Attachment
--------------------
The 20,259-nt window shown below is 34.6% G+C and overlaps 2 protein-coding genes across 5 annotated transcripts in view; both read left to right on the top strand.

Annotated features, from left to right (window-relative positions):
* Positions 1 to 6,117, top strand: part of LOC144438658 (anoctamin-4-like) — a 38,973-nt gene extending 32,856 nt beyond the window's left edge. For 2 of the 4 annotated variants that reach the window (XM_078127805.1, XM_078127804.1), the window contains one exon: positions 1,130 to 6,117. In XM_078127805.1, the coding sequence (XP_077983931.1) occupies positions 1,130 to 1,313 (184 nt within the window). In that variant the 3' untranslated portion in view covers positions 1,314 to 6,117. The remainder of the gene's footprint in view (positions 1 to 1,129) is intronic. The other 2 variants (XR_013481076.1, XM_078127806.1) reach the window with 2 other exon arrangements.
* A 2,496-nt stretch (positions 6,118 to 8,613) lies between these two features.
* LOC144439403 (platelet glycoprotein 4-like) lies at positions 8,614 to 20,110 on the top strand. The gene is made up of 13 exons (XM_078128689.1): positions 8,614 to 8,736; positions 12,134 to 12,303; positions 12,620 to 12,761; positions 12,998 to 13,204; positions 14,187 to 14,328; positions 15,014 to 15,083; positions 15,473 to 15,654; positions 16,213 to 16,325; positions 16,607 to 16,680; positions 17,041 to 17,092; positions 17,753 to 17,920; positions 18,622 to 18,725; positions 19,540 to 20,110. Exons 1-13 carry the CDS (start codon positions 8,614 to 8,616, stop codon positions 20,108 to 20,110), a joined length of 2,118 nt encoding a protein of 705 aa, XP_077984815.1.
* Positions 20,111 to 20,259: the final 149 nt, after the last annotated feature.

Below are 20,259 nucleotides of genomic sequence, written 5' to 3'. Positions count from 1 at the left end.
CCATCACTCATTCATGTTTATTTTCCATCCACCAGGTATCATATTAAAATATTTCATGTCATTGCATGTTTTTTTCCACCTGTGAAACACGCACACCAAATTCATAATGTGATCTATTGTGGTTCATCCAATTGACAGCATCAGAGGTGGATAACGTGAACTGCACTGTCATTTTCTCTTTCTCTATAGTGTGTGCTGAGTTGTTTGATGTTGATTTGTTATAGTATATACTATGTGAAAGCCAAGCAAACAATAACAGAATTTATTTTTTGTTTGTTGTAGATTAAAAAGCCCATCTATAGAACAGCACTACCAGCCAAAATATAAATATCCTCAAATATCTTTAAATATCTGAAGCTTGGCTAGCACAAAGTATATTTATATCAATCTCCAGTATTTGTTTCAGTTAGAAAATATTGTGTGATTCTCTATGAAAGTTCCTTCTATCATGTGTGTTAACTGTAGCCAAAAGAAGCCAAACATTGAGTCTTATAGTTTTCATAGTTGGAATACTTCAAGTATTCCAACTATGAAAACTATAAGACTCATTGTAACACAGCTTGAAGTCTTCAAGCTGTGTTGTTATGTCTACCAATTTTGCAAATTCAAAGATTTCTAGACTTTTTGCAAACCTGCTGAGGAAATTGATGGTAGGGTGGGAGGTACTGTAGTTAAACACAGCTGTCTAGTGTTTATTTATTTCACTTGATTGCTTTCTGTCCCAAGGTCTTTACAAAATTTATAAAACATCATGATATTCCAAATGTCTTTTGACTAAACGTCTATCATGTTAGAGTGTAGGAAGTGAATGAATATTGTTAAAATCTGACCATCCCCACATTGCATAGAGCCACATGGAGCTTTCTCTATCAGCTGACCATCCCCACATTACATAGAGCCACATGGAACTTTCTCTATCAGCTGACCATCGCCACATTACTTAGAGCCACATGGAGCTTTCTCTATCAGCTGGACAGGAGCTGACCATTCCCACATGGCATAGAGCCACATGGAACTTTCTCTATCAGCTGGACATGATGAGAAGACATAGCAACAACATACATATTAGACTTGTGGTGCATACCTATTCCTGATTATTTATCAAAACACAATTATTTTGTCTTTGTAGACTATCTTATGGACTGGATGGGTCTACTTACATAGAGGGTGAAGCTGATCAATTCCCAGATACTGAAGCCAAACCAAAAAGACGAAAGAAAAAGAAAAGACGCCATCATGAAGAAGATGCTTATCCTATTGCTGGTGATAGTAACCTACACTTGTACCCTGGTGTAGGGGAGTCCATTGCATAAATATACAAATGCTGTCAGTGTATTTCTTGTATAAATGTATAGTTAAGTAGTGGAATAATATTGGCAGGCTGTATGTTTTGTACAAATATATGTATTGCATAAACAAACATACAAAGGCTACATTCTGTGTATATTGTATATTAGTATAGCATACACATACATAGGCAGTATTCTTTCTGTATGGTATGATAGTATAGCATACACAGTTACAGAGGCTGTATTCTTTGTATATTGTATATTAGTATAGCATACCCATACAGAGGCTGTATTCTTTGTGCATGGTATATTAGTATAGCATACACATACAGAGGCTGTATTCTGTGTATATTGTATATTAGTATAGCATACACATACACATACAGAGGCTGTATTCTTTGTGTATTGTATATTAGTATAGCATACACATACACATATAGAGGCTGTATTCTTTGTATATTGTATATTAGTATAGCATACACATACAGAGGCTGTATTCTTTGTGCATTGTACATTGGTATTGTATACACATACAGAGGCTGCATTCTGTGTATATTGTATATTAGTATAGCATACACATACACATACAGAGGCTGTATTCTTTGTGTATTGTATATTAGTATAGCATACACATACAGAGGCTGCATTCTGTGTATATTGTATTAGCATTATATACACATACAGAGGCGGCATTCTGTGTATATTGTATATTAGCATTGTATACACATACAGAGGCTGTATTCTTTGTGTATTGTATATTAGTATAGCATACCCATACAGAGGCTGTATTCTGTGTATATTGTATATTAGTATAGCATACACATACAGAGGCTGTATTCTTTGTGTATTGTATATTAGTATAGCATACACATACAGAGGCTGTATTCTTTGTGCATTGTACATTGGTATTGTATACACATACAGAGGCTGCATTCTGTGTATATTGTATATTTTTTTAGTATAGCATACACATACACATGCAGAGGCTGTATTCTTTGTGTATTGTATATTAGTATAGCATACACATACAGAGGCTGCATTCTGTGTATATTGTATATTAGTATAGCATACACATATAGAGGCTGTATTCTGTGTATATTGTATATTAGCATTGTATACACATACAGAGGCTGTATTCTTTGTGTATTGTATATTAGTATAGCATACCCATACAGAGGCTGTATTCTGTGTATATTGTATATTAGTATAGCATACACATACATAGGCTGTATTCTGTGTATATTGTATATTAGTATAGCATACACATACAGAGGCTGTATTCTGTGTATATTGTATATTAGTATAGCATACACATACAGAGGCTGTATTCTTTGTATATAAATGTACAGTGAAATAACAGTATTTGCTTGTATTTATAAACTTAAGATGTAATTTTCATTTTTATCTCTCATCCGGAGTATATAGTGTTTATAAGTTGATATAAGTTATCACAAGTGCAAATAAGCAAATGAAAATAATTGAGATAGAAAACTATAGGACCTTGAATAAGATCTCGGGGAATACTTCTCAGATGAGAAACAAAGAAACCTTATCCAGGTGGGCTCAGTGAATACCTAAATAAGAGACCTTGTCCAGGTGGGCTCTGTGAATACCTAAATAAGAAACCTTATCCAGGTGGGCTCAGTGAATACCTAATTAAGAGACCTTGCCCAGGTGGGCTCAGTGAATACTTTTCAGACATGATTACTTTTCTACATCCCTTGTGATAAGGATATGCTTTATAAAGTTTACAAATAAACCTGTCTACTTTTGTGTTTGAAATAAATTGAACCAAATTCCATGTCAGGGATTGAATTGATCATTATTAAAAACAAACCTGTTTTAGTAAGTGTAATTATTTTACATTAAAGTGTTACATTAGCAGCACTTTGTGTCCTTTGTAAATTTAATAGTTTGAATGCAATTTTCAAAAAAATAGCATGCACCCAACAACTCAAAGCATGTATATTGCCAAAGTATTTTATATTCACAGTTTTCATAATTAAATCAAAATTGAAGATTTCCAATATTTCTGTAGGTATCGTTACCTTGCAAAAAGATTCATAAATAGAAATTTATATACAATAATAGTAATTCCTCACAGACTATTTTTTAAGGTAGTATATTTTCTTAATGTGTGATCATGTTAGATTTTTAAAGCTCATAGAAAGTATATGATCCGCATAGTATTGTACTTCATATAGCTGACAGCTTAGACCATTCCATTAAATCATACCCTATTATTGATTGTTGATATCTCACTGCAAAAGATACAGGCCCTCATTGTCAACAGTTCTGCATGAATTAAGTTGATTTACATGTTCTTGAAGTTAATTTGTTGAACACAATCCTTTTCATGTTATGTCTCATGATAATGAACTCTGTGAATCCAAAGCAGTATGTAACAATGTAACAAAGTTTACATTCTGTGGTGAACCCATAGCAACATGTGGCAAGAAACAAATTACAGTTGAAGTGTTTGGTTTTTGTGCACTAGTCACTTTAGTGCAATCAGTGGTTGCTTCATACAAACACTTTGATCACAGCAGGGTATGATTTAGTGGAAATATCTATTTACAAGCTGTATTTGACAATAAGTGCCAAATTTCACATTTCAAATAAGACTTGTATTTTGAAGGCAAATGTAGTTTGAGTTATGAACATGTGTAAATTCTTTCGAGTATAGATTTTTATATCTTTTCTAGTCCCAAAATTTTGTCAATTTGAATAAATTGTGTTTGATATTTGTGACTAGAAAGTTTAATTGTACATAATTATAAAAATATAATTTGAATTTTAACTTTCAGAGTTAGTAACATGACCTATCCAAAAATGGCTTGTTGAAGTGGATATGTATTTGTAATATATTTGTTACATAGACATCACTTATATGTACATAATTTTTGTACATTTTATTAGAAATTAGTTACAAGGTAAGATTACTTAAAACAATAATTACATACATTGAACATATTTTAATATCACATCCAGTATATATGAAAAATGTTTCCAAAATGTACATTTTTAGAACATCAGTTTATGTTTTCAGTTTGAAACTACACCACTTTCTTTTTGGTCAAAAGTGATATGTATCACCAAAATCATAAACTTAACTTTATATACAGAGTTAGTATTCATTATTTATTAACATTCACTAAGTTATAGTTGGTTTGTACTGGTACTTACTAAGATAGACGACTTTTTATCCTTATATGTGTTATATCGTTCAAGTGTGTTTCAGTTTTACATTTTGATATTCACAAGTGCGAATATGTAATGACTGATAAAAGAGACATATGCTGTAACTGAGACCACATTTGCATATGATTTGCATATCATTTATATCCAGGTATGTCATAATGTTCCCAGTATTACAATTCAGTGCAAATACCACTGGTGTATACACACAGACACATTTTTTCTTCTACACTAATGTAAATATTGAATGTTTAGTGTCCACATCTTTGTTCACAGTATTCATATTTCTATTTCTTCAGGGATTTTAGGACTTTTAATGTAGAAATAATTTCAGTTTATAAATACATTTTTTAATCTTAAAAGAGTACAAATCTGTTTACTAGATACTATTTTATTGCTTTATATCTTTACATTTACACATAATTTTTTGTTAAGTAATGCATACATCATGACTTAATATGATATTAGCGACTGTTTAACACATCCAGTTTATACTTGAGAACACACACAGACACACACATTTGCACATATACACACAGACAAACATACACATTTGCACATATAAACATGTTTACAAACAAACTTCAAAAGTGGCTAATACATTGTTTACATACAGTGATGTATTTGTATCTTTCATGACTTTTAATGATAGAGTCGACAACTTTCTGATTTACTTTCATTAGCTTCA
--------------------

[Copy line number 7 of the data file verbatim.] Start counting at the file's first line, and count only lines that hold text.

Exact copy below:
Below are 20,259 nucleotides of genomic sequence, written 5' to 3'. Positions count from 1 at the left end.